Photo Bomb: Maloof and Siskel Rewrite Modern Art History
Tales of buried treasure have long been the stuff of cinema gold, from The Treasure of the Sierra Madre through The Goonies and beyond, but John Maloof and Charlie Siskel’s debut collaboration has much more in common with Jessica Yu’s In The Realms of the Unreal than it does with pirates and jewels. Finding Vivian Maier unearth’s the secret street photo cache of the titular neurotic nanny, posthumously hailing her as a master who’s been missing from the history books solely because of her own reticent will. After falling upon her unseen stockpile at auction after her death in 2009 and surveying a small selection of the thousands of images she composed, Maloof began to wonder, who was this woman? What motivated her to take so many photos, seemingly never showing them to a soul? Would the world care about these photos if they were made known?
The answer to this last question is the simplest. After posting a small selection of photos on his blog, the internet exploded with a resounding Yes. Her squarely framed Rolleiflex images of Chicago’s streets during the 50s and 60s exude a beautiful playfulness and feel for human tragedy in equal parts. People were wowed, and you will be too, as the film features dozens of her most notable works, as well as audio recordings and 16mm films she made and stored away, never to be seen until now. And yet, while galleries and news outlets around the globe have since featured Maier’s work, the illustrious institutional world, headed by the MOMA and the Tate Modern, have yet to recognize Vivian’s photos because of the lack of original prints made in her lifetime. You see, the large majority of her work exists only as negatives, long boxed and stacked along with her horded newspaper clippings and collected trinkets, and the process of printing these negatives is thought to be an artistic interpretation of her work, rather than a preservative representation.
Maloof’s ambition is to see Vivian’s work regarded among the greats, but first he must find out who she is. The film begins as video diary, Maloof filming himself unpacking his collection of Maier’s belongings, visually categorizing the boxes of amassed photos, receipts, letters, hats, clippings, et al – knowing somewhere within are clues to this mystery woman’s life. His investigation leads him to interviewing a string of Vivian’s previous employers, the now grown children she lived with and cared for and a few others who had casually made her acquaintance throughout the years. The talking heads remember her as a lanky eccentric hoarder with a massive stride and an inexplicable French accent, each recalling a different take on her given name. Though they all remember the camera forever draped around her neck, they’re all astounded to discover her talent behind the lens.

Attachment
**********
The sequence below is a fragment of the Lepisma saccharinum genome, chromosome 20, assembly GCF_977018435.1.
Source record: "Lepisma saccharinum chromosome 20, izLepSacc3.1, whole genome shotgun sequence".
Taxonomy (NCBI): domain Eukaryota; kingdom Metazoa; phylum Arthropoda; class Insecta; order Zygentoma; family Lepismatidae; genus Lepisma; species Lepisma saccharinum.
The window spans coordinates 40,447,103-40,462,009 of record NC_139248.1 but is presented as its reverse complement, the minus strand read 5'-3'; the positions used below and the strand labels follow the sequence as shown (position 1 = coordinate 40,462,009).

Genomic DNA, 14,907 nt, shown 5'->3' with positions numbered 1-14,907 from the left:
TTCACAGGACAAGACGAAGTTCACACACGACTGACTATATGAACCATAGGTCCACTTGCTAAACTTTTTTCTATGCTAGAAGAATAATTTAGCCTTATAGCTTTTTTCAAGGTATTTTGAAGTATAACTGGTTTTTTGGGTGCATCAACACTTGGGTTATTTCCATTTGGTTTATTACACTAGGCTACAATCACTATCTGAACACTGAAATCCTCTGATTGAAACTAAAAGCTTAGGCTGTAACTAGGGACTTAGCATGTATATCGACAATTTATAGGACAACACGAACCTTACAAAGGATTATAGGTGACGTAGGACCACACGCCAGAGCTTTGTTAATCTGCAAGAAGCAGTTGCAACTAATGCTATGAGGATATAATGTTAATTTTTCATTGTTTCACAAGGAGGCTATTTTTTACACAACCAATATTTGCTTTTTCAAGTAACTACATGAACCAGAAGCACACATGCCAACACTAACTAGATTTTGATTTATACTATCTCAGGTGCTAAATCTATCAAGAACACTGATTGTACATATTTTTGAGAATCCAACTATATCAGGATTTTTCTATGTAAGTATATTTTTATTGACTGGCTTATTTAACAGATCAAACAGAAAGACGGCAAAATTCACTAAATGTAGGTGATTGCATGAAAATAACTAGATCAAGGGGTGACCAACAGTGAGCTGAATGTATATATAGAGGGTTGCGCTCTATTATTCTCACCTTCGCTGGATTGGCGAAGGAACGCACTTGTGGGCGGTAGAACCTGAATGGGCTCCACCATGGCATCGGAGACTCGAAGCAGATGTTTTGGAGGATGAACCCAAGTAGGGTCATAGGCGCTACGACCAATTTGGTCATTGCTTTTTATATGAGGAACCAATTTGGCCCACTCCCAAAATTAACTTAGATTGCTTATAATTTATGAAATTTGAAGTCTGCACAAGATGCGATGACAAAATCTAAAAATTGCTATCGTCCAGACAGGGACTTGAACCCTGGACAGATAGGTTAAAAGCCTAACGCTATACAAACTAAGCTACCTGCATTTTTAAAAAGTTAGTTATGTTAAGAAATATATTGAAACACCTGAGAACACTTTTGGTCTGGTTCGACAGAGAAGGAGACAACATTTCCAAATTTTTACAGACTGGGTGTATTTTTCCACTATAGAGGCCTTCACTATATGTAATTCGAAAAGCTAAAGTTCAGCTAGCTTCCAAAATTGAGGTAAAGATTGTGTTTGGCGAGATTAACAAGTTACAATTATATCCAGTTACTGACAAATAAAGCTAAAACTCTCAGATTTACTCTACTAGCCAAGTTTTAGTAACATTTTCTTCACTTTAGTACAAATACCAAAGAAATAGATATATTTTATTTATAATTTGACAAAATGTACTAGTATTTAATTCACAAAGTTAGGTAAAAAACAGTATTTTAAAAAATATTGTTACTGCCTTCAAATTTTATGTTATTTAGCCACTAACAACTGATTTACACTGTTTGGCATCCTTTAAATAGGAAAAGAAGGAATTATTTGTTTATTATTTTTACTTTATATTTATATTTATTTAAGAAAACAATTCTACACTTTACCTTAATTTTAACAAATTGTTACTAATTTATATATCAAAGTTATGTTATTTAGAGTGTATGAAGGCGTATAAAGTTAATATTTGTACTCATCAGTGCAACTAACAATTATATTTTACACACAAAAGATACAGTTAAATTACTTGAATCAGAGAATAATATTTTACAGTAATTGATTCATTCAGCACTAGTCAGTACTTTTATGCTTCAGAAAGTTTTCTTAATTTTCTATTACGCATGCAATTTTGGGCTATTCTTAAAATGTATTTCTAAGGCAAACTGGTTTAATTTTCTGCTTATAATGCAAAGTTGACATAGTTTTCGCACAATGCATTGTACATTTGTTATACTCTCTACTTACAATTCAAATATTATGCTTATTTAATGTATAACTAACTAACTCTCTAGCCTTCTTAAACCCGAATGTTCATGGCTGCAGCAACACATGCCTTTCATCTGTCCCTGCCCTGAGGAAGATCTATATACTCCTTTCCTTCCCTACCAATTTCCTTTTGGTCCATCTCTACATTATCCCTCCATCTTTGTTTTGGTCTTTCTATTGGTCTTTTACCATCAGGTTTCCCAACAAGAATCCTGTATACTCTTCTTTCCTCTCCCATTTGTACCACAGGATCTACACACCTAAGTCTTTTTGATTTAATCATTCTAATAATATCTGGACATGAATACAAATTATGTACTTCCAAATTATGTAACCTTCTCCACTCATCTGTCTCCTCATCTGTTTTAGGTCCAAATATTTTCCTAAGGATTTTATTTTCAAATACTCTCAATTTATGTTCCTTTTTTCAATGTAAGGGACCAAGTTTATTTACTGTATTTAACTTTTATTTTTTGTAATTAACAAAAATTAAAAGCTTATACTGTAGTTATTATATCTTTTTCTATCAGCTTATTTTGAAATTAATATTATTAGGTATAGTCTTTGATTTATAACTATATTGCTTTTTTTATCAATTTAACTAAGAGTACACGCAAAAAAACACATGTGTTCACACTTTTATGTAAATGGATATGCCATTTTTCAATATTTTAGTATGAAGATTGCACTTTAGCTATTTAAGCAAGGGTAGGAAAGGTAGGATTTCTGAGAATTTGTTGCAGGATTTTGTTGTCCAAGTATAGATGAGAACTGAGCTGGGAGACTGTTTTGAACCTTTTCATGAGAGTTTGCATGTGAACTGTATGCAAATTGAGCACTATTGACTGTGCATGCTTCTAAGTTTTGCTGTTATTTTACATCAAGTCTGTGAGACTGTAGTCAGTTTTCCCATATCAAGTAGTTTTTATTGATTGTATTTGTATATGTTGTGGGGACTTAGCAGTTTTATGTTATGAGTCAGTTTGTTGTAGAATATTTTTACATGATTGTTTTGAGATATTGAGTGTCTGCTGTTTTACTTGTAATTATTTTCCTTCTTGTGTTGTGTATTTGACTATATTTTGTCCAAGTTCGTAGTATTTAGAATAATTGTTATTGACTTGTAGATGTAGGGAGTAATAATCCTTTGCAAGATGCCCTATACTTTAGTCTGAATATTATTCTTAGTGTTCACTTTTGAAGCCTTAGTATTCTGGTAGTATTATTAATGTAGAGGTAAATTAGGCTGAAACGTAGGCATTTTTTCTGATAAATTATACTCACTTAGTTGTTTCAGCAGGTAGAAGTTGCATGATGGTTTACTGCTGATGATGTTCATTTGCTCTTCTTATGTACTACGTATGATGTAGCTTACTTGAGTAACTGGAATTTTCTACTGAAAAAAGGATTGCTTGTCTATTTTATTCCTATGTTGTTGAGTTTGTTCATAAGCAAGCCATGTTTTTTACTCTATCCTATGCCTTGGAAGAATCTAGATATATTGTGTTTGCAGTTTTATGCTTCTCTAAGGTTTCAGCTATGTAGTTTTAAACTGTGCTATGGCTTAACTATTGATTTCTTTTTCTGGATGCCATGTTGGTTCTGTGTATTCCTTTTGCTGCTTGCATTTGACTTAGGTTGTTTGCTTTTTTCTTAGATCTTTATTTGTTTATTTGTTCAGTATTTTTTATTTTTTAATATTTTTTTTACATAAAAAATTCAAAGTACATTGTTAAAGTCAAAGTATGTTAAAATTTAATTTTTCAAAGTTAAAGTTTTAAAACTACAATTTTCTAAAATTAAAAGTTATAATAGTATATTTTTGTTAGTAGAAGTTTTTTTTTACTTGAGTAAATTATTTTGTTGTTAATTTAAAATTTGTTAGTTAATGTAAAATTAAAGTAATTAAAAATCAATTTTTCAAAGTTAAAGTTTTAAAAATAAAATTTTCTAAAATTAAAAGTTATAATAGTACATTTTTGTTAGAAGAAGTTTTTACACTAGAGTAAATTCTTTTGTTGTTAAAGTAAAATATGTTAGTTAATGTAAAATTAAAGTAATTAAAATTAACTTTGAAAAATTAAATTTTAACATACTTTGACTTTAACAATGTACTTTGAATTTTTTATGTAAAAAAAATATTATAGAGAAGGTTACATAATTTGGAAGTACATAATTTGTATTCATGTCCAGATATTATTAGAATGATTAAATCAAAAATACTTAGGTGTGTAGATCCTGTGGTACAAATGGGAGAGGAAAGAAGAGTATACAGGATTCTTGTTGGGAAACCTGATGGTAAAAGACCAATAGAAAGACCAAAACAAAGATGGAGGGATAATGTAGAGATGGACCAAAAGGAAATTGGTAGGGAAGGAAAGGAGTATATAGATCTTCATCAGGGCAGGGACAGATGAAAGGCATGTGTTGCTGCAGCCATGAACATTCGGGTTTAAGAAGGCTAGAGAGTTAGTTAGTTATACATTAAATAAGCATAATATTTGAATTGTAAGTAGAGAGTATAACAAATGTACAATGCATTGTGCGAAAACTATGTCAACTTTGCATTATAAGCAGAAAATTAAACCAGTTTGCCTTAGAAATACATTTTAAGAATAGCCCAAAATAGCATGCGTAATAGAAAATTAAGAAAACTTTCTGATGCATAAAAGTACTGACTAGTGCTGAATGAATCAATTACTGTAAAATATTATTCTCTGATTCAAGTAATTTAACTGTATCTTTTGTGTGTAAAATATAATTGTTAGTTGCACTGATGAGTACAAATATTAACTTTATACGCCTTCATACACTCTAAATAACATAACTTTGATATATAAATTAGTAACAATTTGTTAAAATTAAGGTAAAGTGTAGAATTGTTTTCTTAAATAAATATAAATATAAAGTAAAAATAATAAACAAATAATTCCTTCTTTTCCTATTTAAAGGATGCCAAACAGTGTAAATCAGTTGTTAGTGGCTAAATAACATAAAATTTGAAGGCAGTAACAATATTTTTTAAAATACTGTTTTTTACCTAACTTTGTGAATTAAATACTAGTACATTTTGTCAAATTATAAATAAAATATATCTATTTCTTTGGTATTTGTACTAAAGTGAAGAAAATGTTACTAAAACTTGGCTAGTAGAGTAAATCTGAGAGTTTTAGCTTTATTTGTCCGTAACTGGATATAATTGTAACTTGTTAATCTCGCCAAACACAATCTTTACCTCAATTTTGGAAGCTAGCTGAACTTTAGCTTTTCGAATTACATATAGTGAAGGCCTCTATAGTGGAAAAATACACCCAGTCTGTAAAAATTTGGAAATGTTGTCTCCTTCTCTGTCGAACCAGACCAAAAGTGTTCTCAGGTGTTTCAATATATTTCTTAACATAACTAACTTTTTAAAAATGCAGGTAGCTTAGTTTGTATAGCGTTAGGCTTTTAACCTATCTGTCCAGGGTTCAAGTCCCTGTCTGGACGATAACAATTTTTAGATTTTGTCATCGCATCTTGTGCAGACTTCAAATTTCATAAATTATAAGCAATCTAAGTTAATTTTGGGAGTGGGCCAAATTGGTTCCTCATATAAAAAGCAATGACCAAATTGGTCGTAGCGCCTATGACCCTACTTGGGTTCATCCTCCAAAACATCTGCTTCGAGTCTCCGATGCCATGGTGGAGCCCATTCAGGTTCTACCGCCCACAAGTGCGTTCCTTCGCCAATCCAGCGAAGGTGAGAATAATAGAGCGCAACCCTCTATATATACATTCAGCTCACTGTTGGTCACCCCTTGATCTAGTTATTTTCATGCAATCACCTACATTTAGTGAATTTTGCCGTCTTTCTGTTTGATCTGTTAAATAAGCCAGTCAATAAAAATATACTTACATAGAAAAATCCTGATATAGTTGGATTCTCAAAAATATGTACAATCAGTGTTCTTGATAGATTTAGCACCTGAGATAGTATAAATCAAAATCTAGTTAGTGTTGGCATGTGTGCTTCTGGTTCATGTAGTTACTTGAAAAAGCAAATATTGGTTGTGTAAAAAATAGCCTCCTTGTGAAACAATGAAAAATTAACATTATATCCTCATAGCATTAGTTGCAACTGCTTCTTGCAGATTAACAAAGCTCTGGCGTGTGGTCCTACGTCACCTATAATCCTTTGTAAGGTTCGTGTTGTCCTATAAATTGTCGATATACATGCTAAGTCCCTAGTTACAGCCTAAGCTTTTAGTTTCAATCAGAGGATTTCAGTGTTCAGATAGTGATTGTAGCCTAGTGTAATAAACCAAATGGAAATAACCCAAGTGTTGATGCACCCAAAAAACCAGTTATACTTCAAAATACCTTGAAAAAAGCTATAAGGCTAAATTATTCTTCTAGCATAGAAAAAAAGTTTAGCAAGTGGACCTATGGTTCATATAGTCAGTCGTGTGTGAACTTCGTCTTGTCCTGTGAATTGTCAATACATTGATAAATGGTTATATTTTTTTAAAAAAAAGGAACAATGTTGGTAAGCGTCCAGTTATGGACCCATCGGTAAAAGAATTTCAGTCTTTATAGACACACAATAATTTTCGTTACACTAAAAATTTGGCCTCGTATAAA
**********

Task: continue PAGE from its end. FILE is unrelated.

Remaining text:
A visit to a genealogist and a few letters written in French see the mystery thicken to a rewarding international investigation, but as the plot leads away from Vivian’s photography and into the darker recesses of her personality, the excitement of Maloof’s discovery begins to wane. Though purposeful in questioning if Maier’s devotion to art outweighed her responsibilities as a nanny, the last quarter of the film suffers from a slowdown in pacing and a lack of pertinent subjects to inquire about her final few decades.
Though the biographical background is of utmost necessity to personally contextualizing the 100,000 photographs Vivian shot, the spirit of the film lives in the brief moments we spend with photographers Joel Meyerowitz and Mary Ellen Mark, who elegantly put into words exactly what makes Maier’s work so magnificently moving and historically paramount. Finding Vivian Maier flourishes when it finds its focus on the photos themselves, whether commenting on them directly or using them as visual punctuation to commentary in the fore. The elegance of their simple storytelling is hard to beat. Maloof and Siskel have crafted a rapturously inspiring film of revelatory discovery with the intent to validate the life’s work of someone who may not ever wanted the attention she’s being garnered with today. Vivian Maier may be rolling in her grave, but it’d have been a great tragedy if her work went with her.